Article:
UN declares 2016 the year of pulsesUN declares 2016 the year of pulses
Pulses, including all kinds of dried beans and peas, are an inexpensive and highly nutritious source of protein and vital micronutrients that can greatly benefit people's health and livelihoods, particularly in developing countries. For this reason, the United Nations has declared 2016 the International Year of Pulses.
November 17, 2015
Pulses, including all kinds of dried beans and peas, are an inexpensive and highly nutritious source of protein and vital micronutrients that can greatly benefit people’s health and livelihoods, particularly in developing countries. For this reason, the United Nations has declared 2016 the International Year of Pulses.
Pulses can contribute significantly in addressing hunger, food security, malnutrition, environmental challenges and human health. Using the slogan “nutritious seeds for a sustainable future," the International Year of Pulses will raise awareness of the many benefits of pulses, boost their production and trade, and encourage new and smarter uses throughout the food chain.
Hundreds of varieties of pulses grown throughout the world. Popular ones include all varieties of dried beans, such as kidney beans, lima beans, butter beans, broad beans, chickpeas, cowpeas, black-eyed peas and pigeon peas.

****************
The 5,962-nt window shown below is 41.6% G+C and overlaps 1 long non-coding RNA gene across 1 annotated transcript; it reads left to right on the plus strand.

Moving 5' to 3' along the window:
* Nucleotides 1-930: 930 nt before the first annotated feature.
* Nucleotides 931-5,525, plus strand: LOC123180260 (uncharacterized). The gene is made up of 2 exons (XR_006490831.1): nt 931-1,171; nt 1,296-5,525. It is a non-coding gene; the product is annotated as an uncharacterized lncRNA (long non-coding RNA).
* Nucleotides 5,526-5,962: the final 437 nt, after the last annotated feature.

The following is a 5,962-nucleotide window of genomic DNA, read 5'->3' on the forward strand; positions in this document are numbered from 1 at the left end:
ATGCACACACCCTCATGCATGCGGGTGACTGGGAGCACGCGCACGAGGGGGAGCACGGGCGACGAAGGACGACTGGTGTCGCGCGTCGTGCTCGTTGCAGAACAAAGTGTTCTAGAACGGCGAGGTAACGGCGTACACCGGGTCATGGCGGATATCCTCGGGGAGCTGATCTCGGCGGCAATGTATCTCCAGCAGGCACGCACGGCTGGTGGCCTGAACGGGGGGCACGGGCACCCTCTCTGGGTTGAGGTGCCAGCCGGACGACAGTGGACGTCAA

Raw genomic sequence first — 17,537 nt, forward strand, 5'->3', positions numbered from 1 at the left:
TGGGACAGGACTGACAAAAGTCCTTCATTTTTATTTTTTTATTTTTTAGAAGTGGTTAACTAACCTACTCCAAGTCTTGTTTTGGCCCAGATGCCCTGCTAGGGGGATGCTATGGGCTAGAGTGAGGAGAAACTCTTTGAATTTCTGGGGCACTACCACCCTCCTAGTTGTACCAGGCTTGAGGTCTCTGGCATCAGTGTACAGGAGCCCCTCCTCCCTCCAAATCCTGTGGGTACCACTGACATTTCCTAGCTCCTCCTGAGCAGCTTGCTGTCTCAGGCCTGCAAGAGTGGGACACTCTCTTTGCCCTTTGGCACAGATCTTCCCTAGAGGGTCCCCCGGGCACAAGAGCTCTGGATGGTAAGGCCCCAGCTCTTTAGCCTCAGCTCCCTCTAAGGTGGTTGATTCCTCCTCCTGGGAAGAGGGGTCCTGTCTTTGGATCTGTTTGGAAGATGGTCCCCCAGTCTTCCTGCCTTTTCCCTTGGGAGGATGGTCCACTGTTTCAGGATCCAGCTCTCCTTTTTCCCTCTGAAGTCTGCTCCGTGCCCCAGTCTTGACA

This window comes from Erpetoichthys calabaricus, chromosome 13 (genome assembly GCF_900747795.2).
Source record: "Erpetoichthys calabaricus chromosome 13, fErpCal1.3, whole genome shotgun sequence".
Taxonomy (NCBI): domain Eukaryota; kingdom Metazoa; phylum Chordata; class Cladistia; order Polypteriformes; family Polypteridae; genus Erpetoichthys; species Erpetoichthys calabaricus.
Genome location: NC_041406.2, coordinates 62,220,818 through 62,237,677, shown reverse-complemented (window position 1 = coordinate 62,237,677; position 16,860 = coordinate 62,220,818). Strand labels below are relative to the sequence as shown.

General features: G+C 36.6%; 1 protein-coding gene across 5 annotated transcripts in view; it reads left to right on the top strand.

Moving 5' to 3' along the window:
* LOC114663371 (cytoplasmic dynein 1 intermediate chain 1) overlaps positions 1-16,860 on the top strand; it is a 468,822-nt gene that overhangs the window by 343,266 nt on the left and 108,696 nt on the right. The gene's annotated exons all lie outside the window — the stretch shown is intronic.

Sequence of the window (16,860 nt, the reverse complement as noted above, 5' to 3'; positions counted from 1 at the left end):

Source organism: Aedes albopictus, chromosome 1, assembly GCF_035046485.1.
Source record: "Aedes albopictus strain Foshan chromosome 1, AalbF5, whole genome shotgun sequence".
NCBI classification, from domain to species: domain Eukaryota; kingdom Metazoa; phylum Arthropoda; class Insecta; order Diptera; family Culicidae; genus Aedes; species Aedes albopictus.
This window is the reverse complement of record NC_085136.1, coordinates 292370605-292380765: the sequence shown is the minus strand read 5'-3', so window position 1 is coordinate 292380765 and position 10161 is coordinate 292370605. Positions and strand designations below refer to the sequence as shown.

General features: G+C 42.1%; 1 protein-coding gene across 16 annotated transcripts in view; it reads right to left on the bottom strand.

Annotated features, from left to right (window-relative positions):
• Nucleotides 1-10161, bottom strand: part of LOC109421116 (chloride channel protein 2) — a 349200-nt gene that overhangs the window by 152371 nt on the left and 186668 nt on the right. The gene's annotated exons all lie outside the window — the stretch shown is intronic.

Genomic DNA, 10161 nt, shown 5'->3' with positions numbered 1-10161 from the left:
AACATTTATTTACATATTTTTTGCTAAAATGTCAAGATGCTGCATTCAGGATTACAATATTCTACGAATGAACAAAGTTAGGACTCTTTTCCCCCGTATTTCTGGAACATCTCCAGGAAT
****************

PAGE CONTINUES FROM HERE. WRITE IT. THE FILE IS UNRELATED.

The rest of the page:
These plant-based proteins are an affordable alternative to more expensive animal-based protein, which makes them ideal for improving diets in poorer parts of the world. Because pulses yield two to three times higher prices than cereals, they also offer great potential to lift farmers out of rural poverty, and processing provides additional economic opportunities, especially for women.
Micronutrient malnutrition affects more than 2 billion people. Among the most essential micronutrients are vitamin A, iron, zinc, iodine vitamin D and omega-3s. In fact, 17.3% of people do not take in adequate amounts of zinc, and 33.3% of children and 15.3% of pregnant women are deficient in vitamin A, according to the SupplySide Boardroom Journal’s June 2013 issue, “A World Without Hidden Hunger."
Pulses are packed with proteins (double that found in wheat and three times that of rice). They are also rich in micronutrients, amino acids and b-vitamins, which are vital parts of a healthy diet. Low in fat and rich in nutrients and soluble fiber, pulses are also excellent for managing cholesterol and digestive health, and their high iron and zinc content makes them a potent food for combating anemia in women and children. They are a key ingredient in healthy diets to address obesity and to prevent and manage chronic diseases such as diabetes, coronary conditions and cancer. Because of their high nutritional content, pulses are a staple in emergency food baskets and since they do not contain gluten, they are also suitable for celiac patients.
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